For years I’ve heard experts say, “Weight loss simply comes down to calories in versus calories out.” But throughout my years a practitioner that simple philosophy hasn’t rung true. I’ve seen clients break a weight loss plateau after increasing their calorie intake—swapping processed “diet” food for whole, nutrient-rich clean foods and changing up their meal balance and timing.
I’ve also found that stressed-out, sleep-deprived clients have a more difficult time losing weight, which has been backed by numerous studies. And now, research shows that a number of other lifestyle and environmental factors also play roles in influencing metabolism and weight control.
Here are five on my radar, and tips for combating them.
Just released animal research from Georgia State University found evidence that artificial preservatives used in many processed foods may be associated with metabolic problems, such as glucose intolerance and obesity. In rodents genetically prone to inflammatory gut diseases, the chemicals led to an increase in the severity and frequency of metabolic problems. Scientists believe the effects are due to changes in gut bacteria. When chemicals break down the mucus that lines and protects the gut, unhealthy bacteria come into contact with gut cells, which triggers inflammation, and as a result, changes in metabolism.
Combat it: This is preliminary research, but even more of a reason to read food labels and eat clean. When buying anything that comes in a box, bag, or jar, read the ingredient list first. My philosophy is that it should read like a recipe you could whip up in your own kitchen.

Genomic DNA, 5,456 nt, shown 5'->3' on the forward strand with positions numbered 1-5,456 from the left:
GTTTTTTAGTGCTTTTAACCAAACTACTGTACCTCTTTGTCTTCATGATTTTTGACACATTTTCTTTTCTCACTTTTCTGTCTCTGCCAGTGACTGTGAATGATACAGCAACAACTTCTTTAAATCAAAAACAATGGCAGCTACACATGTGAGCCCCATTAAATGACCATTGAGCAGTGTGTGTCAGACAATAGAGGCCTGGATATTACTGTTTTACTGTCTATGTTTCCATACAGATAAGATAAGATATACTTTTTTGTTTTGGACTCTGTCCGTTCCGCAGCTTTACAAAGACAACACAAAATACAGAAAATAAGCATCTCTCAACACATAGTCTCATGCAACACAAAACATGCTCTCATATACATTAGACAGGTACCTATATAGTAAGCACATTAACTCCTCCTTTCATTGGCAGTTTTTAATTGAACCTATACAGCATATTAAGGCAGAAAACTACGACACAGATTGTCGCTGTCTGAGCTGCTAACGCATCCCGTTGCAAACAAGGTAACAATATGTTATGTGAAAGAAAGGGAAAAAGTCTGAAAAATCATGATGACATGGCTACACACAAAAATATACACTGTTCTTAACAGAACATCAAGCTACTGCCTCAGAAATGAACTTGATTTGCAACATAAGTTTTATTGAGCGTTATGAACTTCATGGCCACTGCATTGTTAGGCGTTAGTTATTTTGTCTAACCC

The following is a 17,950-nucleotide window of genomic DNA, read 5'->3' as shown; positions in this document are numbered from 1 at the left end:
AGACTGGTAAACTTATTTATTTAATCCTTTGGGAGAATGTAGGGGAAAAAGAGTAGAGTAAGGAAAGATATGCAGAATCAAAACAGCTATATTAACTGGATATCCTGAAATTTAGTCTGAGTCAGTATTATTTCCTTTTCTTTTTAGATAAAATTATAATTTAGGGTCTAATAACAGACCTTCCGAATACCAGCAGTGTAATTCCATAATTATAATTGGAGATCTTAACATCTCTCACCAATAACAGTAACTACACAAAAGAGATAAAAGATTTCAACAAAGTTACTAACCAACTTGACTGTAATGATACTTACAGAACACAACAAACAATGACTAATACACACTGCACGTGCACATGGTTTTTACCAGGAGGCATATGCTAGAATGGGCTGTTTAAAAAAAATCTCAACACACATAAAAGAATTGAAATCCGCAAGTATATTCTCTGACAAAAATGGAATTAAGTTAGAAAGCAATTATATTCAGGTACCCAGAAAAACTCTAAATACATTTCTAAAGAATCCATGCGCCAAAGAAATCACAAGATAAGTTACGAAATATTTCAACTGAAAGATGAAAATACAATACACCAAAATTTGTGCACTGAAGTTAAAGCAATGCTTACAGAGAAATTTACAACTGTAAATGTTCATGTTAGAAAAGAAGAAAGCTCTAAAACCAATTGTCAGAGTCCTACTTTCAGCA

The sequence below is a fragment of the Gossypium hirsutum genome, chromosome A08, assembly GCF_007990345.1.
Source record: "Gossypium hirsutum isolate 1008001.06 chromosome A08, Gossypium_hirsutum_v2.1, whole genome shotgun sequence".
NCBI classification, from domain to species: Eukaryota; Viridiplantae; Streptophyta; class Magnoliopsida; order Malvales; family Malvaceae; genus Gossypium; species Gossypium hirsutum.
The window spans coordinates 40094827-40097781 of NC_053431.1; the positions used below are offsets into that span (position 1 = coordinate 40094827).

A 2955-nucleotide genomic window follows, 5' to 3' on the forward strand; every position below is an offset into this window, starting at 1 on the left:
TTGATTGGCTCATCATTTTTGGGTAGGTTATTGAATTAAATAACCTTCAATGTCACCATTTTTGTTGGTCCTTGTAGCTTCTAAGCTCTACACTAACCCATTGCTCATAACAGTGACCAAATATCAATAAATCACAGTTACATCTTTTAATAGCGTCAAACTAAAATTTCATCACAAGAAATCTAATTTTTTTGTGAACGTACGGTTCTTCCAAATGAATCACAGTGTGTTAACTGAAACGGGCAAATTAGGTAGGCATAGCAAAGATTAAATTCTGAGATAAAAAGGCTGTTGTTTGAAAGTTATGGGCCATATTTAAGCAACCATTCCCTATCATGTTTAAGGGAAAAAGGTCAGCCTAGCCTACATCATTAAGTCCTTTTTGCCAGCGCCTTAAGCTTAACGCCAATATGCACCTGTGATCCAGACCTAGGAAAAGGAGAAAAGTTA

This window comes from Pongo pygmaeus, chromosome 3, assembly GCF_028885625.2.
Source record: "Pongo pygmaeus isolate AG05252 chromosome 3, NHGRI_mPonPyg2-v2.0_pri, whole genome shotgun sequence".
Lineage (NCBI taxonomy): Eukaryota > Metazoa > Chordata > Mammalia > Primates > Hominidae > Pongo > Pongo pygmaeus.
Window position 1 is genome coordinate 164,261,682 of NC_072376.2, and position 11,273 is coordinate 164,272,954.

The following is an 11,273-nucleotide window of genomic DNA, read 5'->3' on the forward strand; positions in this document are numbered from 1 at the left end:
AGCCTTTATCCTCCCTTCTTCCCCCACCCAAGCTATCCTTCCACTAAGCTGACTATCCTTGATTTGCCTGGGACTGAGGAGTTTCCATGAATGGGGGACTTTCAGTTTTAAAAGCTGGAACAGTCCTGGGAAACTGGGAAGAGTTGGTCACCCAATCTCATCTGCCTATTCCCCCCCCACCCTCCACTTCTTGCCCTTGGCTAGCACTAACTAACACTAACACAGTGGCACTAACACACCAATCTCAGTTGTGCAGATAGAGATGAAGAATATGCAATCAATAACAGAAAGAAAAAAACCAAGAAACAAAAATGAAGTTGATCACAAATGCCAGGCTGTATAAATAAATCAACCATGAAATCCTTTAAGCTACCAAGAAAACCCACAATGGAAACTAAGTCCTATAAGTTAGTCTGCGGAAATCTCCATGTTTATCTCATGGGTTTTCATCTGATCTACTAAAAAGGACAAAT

Researchers from the University of Colorado at Boulder found that people who work the night shift burn fewer calories during a 24-hour period than those who work a normal schedule. The difference can lead to weight gain, even without an increase in calories. In other words, when you throw off your body’s circadian rhythm, your normal diet can suddenly become excessive due to a metabolic slowdown. This parallels research that found a relationship between body clock regulation, gut bacteria, and metabolism. When mice received gut bacteria from jet-lagged humans, they gained significant amounts of weight and had abnormally high blood sugar levels.
Combat it: If you work when most people are sleeping, or you travel through different time zones, seek out nutrient-rich foods that help boost satiety, increase metabolic rate, and regulate hunger, including fresh veggies and fruit, beans and lentils, nuts, ginger, hot peppers, and good old H2O.
University College London researchers found that over a four-year period, people who experienced weight discrimination or “fat shaming” gained weight, while those who did not shed pounds. Another study from Renison University College at the University of Waterloo found that over five months, women with loved ones who were critical of their weight put on even more pounds.